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Old 11-27-17, 10:21 AM   #1 (permalink)
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Elaphe schrenckii FAQ

First I want to state that all these responses are based on my experiences and nowhere do I say that it's the only proper way to keep these snakes.

I just get asked these questions a lot by people from all around the world so I thought I write a quick FAQ. Most of the time the messages start with "I can't find much info about them and what I found is rather general... I would like some more specific informations if you would be so kind to answer to my questions". So here we are! Hope someone will enjoy it.




Q: What are the most extreme temperature ranges that Elaphe schrenckii can tolerate?


A: The perfect range for these snakes is between 70F and 83F (21C to 28C). From our experience they will be fine as low as 68F (20C) and as high as 102F (39C), so if you live in colder/warmer climates and worry about power shortages or a/c problems you’ll be fine for a few days if they stay in these temperatures. That being said you should try to reach the perfect ranges of course.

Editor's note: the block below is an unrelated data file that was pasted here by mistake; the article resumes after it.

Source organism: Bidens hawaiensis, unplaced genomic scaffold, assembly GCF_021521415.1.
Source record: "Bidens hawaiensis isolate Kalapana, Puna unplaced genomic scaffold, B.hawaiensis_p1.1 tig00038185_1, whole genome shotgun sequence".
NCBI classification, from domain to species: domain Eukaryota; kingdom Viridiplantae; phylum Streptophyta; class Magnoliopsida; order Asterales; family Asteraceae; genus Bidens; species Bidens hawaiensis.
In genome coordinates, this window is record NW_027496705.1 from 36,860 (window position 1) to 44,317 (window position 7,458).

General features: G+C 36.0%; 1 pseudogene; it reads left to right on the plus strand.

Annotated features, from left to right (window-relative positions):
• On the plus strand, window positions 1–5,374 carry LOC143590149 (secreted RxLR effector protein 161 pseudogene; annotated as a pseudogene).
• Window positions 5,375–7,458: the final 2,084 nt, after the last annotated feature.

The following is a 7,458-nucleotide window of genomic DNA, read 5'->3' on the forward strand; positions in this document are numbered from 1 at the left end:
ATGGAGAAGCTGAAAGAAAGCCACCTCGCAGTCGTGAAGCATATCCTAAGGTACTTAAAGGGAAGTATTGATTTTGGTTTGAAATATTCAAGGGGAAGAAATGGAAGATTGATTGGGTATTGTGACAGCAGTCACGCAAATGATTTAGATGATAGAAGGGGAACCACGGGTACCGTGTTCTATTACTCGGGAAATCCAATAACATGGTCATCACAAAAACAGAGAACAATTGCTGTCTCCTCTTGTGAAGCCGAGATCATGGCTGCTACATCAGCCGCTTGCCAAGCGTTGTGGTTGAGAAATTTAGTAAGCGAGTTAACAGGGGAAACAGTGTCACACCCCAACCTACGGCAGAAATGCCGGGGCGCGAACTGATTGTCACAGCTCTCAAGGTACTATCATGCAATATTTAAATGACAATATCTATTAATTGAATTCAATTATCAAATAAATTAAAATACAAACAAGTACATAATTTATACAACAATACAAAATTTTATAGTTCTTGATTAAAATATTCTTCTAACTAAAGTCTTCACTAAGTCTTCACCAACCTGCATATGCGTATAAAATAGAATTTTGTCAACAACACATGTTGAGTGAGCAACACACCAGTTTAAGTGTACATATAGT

Q: What are the best enclosure dimensions for adult snakes? And what type of enclosure is best?

A: For adult pair you’ll want the minimum enclosure of 5 x 2 x 2 feet (150 x 60 x 60cm). It may seem big but they are active species that will use all the space you can provide. If you have only one adult snake then you can go a little smaller, like 4 x 1,5 x 1,5 feet (120 x 45 x 45cm). I would recommend either glass or wood enclosures with sliding doors. Any rack type tubes, rubs etc. are too small for them as well as don’t provide any space to explore around.
Of course hatchlings and juveniles can live in smaller enclosures as well as in tubs/rubs as a temporary enclosures.

Q: Can you give me a general idea about their temperament? And are there any differences between males and females? Also, are there differences between hatchlings and adults?

A: Most of the snakes I had or heard about could be described as very calm, brave and inquisitive. They will often watch the humans on the other side of the glass or go to hands that are cleaning in their tanks. They don’t try to run when you want to pick them up, on the contrary you should probably watch yourself as they will go check what’s going on and can mistake you for food sometimes J

As far as I can tell there are no differences between males and females, my females were a little more food driven than males but I don’t know if it’s a rule for the whole species or just my luck.